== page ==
Global PV trade cases
Since a SolarWorld-led coalition filed an anti-dumping (AD) and anti-subsidy (CVD) complaint with the U.S. Department of Commerce in October of 2011, a host of trade cases have been instigated across the world. To help you navigate the topic, pv magazine has compiled a list of resources, conducted interviews and reported on the latest developments. Click on the following links to find out more.
"Antidumping duties do not change anything as far as the structural problem of small and medium-sized manufacturers are concerned."
Both companies and politicians are currently concerned with the question as to how duties will affect the market. Henning Wicht, director and analyst at IHS Global GmbH anticipates a scenario wherein prices for Chinese Tier 1 and Tier 2 modules will increase from €0.45 to €0.65 cents/W, with a decline of a gigawatt when it comes to installations in Germany.
The legal expert
"There are no automatic duties."
Christian Tietje, Professor for Commercial Law at the University of Halle: The idea behind mandatory registration is to prevent importers from warehousing Chinese commodities during the term of the investigation procedure in order to be able to then subsequently introduce them to the market without having to pay customs duties in the event of a decision in favor of antidumping duties.
The organization that spearheaded opposition to the EU's anti-dumping case against Chinese PV manufacturers is joining the SETI Alliance following resolution of the trade dispute.
German law firm Rödl & Partner has pointed out importers will be liable to pay duties on any Chinese-made mislabelled solar products. The warning follows last week's definitive EU verdict.
Chinese module maker Trina welcomes the EU anti dumping and anti subsidy decision. Trina is one of the signatories to the deal thrashed out by Karel de Gucht.
As expected, the EU has effectively announced the summer trade deal will be used as a panacea for its subsidy and dumping investigations. EU manufacturers are sure to be disappointed by the announcement.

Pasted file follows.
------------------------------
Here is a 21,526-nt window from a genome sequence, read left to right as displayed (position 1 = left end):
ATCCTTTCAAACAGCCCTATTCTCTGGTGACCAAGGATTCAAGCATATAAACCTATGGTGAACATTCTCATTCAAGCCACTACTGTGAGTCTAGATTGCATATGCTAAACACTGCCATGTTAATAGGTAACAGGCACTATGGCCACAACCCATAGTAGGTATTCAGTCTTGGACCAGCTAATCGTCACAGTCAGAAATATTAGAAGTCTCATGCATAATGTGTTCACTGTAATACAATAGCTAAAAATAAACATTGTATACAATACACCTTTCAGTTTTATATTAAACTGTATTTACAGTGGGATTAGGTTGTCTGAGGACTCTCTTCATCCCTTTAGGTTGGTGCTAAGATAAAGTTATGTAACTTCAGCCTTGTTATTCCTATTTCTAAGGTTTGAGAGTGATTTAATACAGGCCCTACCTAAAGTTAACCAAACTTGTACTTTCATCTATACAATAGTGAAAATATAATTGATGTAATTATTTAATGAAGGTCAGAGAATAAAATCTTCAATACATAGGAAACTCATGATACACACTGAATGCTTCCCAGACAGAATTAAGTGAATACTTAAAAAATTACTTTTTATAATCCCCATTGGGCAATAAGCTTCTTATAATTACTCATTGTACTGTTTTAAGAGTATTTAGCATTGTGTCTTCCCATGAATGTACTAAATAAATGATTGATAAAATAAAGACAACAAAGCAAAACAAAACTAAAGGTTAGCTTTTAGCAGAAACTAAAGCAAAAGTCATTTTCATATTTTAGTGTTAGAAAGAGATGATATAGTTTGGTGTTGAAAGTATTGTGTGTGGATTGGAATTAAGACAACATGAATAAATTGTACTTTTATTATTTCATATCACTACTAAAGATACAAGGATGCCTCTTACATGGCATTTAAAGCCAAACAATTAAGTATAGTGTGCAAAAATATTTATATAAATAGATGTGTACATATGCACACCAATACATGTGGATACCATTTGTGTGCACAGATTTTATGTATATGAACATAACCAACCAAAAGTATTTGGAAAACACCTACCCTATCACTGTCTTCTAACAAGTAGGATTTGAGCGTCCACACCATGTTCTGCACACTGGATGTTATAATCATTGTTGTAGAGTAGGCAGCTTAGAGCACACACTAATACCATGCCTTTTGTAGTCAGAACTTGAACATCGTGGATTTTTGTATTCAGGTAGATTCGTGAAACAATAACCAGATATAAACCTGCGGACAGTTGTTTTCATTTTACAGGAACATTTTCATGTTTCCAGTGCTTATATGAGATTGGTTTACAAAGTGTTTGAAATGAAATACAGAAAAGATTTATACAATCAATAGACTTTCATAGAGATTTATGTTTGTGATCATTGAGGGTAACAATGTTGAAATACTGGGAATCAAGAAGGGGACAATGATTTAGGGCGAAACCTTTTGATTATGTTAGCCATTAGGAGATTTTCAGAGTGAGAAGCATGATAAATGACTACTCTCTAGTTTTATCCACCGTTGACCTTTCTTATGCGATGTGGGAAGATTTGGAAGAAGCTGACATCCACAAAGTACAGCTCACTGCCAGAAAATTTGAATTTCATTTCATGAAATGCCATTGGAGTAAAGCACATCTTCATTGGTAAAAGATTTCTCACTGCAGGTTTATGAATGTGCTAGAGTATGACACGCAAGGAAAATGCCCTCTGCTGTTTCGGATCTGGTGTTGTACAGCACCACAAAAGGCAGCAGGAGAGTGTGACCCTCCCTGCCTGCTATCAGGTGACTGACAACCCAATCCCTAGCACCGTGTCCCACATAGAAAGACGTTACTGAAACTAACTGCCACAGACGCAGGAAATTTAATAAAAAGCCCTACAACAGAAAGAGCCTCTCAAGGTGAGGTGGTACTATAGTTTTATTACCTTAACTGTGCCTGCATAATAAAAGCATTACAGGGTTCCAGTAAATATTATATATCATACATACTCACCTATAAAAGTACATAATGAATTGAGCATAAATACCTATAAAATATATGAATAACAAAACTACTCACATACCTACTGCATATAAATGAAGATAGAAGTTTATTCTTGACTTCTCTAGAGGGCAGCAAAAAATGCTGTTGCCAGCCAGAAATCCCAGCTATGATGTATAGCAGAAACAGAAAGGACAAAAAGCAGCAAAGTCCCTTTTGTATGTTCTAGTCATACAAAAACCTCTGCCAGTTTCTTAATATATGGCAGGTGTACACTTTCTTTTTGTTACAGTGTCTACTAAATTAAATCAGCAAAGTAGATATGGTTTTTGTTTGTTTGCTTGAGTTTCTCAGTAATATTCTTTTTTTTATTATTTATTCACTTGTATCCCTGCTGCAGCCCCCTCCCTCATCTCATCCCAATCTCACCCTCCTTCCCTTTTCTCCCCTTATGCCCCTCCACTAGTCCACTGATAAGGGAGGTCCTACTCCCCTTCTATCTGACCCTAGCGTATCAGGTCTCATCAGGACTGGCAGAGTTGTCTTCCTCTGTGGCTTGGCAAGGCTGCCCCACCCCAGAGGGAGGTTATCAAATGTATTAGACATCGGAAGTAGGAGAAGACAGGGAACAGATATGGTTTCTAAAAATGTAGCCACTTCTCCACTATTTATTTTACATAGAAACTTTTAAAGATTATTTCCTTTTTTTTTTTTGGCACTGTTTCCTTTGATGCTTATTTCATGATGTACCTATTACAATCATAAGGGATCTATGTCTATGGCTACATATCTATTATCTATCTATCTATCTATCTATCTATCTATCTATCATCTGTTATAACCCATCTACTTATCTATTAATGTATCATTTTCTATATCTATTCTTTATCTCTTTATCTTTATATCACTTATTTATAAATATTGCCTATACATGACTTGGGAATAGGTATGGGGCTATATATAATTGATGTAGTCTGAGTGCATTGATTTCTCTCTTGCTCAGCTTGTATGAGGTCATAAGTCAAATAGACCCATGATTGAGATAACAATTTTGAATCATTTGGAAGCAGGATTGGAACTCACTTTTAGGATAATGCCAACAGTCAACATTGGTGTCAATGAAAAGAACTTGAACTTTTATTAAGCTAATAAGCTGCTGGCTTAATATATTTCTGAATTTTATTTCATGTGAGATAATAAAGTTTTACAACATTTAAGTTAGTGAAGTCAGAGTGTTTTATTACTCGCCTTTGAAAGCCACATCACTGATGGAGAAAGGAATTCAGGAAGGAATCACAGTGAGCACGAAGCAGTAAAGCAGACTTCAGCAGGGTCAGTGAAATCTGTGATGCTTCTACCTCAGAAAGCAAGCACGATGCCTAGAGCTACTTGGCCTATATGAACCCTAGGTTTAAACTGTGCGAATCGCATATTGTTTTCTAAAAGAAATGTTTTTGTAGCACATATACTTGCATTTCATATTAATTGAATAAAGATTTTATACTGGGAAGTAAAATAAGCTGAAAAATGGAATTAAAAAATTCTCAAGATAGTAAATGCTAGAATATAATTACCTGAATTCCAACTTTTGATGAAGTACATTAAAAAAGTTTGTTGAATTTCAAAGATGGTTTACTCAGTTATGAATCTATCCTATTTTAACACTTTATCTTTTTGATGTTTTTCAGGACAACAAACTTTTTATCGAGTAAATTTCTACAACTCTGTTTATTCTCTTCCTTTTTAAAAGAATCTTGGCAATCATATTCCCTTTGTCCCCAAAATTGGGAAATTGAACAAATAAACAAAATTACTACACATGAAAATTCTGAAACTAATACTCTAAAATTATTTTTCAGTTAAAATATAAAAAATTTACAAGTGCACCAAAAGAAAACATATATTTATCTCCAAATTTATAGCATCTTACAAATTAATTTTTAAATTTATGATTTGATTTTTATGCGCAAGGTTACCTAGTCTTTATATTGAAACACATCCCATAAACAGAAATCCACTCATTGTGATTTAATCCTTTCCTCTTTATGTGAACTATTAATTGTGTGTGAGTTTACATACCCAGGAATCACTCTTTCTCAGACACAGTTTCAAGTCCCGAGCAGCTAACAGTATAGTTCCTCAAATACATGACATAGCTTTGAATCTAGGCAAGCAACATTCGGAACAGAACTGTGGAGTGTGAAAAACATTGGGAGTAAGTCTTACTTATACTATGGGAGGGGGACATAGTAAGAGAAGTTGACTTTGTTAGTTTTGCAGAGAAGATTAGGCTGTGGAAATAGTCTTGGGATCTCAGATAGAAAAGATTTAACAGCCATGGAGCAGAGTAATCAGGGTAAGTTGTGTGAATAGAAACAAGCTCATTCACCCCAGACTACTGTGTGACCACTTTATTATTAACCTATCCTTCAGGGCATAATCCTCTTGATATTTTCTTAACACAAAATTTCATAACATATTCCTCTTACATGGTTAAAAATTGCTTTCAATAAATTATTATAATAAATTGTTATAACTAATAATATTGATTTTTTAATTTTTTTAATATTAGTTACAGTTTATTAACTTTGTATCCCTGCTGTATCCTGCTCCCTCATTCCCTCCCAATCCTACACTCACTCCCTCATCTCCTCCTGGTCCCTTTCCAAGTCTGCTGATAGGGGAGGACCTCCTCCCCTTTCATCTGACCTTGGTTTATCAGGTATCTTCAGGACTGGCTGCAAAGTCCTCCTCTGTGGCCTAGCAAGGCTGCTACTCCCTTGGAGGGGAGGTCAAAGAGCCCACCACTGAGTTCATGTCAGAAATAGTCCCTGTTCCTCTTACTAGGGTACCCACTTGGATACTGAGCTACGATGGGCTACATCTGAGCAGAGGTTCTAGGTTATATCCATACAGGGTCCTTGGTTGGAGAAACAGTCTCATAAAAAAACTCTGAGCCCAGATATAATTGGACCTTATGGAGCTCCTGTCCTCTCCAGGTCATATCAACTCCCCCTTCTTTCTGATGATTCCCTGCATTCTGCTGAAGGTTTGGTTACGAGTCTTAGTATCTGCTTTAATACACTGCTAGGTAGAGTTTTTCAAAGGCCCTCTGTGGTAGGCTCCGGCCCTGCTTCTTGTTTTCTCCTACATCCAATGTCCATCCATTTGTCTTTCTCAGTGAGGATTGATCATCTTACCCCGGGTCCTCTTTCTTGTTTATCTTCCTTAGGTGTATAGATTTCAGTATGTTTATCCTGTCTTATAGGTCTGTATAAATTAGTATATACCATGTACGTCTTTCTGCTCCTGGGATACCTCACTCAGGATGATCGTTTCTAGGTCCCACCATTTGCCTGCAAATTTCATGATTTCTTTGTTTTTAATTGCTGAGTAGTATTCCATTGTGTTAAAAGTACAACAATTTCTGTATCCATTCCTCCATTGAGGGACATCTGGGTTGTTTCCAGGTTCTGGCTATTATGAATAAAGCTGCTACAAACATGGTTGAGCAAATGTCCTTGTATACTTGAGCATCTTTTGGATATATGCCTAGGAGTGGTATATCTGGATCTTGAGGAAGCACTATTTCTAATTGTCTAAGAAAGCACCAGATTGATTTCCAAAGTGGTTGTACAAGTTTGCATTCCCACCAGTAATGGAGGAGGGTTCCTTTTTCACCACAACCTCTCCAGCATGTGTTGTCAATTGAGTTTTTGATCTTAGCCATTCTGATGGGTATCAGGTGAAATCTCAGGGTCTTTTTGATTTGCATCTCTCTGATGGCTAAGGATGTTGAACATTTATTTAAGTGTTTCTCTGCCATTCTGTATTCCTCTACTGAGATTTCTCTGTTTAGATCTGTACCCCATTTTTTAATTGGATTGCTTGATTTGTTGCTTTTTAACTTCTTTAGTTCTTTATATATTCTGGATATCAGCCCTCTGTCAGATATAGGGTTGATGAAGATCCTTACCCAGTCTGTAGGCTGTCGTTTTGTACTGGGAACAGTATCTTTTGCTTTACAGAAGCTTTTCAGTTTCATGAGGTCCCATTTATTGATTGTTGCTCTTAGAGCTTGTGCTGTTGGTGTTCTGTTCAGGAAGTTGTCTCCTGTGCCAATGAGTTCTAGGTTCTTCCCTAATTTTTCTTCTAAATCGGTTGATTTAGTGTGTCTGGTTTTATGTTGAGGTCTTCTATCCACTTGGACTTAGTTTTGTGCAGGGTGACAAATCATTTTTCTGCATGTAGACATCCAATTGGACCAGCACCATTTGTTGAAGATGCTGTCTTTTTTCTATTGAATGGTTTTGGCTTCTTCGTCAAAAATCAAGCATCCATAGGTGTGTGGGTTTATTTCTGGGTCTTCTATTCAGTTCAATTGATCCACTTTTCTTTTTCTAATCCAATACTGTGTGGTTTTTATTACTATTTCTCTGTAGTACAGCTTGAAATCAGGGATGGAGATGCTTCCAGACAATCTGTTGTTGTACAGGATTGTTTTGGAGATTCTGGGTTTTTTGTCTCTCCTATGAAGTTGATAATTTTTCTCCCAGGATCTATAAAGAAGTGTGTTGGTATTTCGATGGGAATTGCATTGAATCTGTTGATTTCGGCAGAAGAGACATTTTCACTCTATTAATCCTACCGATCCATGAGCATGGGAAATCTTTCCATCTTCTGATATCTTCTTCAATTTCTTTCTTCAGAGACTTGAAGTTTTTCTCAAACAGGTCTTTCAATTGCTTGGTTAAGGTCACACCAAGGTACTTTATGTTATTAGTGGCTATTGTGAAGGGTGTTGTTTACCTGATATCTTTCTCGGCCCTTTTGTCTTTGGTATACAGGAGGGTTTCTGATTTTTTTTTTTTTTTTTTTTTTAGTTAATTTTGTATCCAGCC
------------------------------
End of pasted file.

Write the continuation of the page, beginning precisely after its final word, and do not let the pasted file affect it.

The provisional duties vary between 17.1% and 42.1% depending on each Chinese company's cooperation with the investigation. The tariffs are due to take effect tomorrow, Nov. 28.
Executive panel discussion
Uros Merc, CEO of Bisol, a European PV manufacturer, discusses the EU trade case with Stuart Brannigan, VP of China-based LDK Solar, and Reza Shaybani, chairman of the British PV Industry Association in the video below:
WTO delivers blow to PV domestic content proponents
May 13, 2013
The WTO’s recent ruling on Canada’s PV local content requirements could see the Ontario PV market become moribund within a few years, and have implications beyond Canada, writes Michael Barker, senior analyst NPD Solarbuzz.
European trade timing too late as globalization of PV enters new phase
May 7, 2013
With every passing day, the relevance of the European trade case against Chinese imports can be seen to diminish. What seemed a great idea when European PV demand was the major driver in global PV demand is now at risk of backfiring on the European PV industry and leaving it in a much harder position to regain its footing compared to emerging PV growth outside Europe, writes NPD Solarbuzz's Finlay Colville.
Europe and the U.S. still in potential oversupply
April 29, 2013
Michael Barker, senior analyst NPD Solarbuzz tells pv magazine why Western countries will remain within an oversupplied market, even after the trade case disputes have been solved.
European anti-dumping could revive domestic manufacturing, with some help from the Asians
April 24, 2013
As the clock ticks down on the preliminary judgement by the European Commission on any AD or CV duties on Chinese imports to the 27 EU member states, the discussion is perhaps incorrectly focussing on the impact of module price increases. Rather, the long-term question is really what will happen to PV manufacturing in Europe, the malaise of which prompted the filing in the first place, writes Finlay Colville, NPD Solarbuzz.
When will global PV demand be impacted by trade disputes and barriers?
April 15, 2013
To understand the potential scope of the current trade disputes and barriers, it is useful to examine exactly how much future demand may be impacted by current restrictions and investigations. While the broad impact of policies and disputes is well known throughout the industry, it is less clear just how far-reaching these actions could be in terms of impacting future PV market demand, writes Michael Barker, NPD Solarbuzz.
Anti-dumping debates forget validity of initial allegations
April 8, 2013
In reviewing the current discussions relating to the pending EU decision on anti-dumping and countervailing duties related to Chinese c-Si products imported to EU member states, it is often possible to lose track of what the initial charges were and what validity, if any, these have, writes Finlay Colville, NPD Solarbuzz.
PV trade actions: Simply another means of protecting domestic supply?
April 2, 2013
With the continued growth of trade disputes being reviewed today, the impact on PV industry players (both in the upstream and downstream channels) is expanding to more regions, writes NPD Solarbuzz's Michael Barker.
Scope, not timing, remains the key issue
March 25, 2013
While much of the focus is on the timing issues of the Europe-China anti-dumping investigations, it is the scope of any such actions that remains the key uncertainty for the industry as a whole, writes NPD Solarbuzz's Finlay Colville.